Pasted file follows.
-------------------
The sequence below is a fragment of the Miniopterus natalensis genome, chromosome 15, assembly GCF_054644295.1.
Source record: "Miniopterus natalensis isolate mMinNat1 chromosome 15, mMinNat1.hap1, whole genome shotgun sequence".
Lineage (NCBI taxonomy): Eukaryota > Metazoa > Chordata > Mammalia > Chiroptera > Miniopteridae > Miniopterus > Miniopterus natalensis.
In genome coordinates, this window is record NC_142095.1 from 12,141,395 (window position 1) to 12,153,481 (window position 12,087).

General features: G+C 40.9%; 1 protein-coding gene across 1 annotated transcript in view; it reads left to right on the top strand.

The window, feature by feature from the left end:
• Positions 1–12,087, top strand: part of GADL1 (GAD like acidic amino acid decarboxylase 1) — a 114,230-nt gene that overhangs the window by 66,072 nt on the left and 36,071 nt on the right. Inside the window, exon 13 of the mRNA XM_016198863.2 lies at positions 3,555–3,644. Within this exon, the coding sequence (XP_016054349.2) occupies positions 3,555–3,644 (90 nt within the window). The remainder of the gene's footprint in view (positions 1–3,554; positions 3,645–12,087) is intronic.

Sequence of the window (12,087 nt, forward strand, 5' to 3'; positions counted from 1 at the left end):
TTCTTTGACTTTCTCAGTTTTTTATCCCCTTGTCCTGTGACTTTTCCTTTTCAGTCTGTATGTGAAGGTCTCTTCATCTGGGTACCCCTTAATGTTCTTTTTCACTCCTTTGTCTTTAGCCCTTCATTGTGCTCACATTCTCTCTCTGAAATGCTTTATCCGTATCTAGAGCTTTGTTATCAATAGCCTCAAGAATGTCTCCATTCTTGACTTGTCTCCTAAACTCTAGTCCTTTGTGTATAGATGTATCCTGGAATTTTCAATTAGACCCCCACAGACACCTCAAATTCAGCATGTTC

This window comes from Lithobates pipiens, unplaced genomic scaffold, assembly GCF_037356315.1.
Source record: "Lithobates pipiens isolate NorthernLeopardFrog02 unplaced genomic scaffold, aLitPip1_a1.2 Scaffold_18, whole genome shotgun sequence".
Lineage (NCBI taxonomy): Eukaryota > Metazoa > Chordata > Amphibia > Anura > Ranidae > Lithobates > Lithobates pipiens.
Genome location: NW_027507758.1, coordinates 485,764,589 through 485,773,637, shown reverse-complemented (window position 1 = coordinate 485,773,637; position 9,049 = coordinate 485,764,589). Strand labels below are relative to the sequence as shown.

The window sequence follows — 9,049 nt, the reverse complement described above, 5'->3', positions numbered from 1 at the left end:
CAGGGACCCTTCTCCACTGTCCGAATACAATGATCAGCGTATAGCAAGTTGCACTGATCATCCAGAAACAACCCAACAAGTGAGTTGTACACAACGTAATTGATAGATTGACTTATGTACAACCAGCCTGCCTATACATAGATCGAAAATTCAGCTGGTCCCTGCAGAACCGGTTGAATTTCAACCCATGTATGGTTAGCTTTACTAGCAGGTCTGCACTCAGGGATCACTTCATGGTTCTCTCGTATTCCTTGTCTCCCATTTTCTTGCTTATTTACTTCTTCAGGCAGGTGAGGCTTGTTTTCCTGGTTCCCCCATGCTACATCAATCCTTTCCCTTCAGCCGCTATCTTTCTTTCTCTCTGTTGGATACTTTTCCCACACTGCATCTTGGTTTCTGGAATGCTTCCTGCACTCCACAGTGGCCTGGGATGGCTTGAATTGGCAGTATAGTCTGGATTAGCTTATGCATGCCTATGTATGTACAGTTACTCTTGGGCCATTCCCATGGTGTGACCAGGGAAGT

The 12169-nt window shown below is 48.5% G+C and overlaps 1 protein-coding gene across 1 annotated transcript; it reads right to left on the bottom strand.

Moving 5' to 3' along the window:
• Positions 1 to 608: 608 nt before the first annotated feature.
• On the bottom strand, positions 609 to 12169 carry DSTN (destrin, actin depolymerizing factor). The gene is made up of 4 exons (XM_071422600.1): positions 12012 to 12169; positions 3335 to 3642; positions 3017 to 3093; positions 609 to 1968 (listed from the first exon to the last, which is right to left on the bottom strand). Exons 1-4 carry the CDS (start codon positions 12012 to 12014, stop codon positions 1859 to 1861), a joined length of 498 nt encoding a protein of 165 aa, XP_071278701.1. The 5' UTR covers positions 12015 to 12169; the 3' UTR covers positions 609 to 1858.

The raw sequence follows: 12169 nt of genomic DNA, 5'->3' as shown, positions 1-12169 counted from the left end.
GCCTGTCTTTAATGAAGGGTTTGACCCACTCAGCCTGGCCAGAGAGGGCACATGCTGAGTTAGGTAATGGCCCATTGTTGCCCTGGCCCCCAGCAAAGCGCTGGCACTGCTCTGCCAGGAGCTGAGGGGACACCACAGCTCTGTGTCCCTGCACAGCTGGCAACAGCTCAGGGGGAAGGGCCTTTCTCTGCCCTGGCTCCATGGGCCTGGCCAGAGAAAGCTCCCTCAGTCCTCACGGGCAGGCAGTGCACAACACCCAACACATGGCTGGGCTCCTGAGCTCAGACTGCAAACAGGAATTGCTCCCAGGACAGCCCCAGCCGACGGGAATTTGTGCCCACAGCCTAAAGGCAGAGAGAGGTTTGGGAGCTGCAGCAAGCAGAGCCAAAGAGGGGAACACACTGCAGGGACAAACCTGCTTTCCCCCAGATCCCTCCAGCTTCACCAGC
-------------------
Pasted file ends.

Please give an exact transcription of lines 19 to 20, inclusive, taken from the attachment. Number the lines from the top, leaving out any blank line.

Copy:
• On the bottom strand, positions 609 to 12169 carry DSTN (destrin, actin depolymerizing factor). The gene is made up of 4 exons (XM_071422600.1): positions 12012 to 12169; positions 3335 to 3642; positions 3017 to 3093; positions 609 to 1968 (listed from the first exon to the last, which is right to left on the bottom strand). Exons 1-4 carry the CDS (start codon positions 12012 to 12014, stop codon positions 1859 to 1861), a joined length of 498 nt encoding a protein of 165 aa, XP_071278701.1. The 5' UTR covers positions 12015 to 12169; the 3' UTR covers positions 609 to 1858.

The raw sequence follows: 12169 nt of genomic DNA, 5'->3' as shown, positions 1-12169 counted from the left end.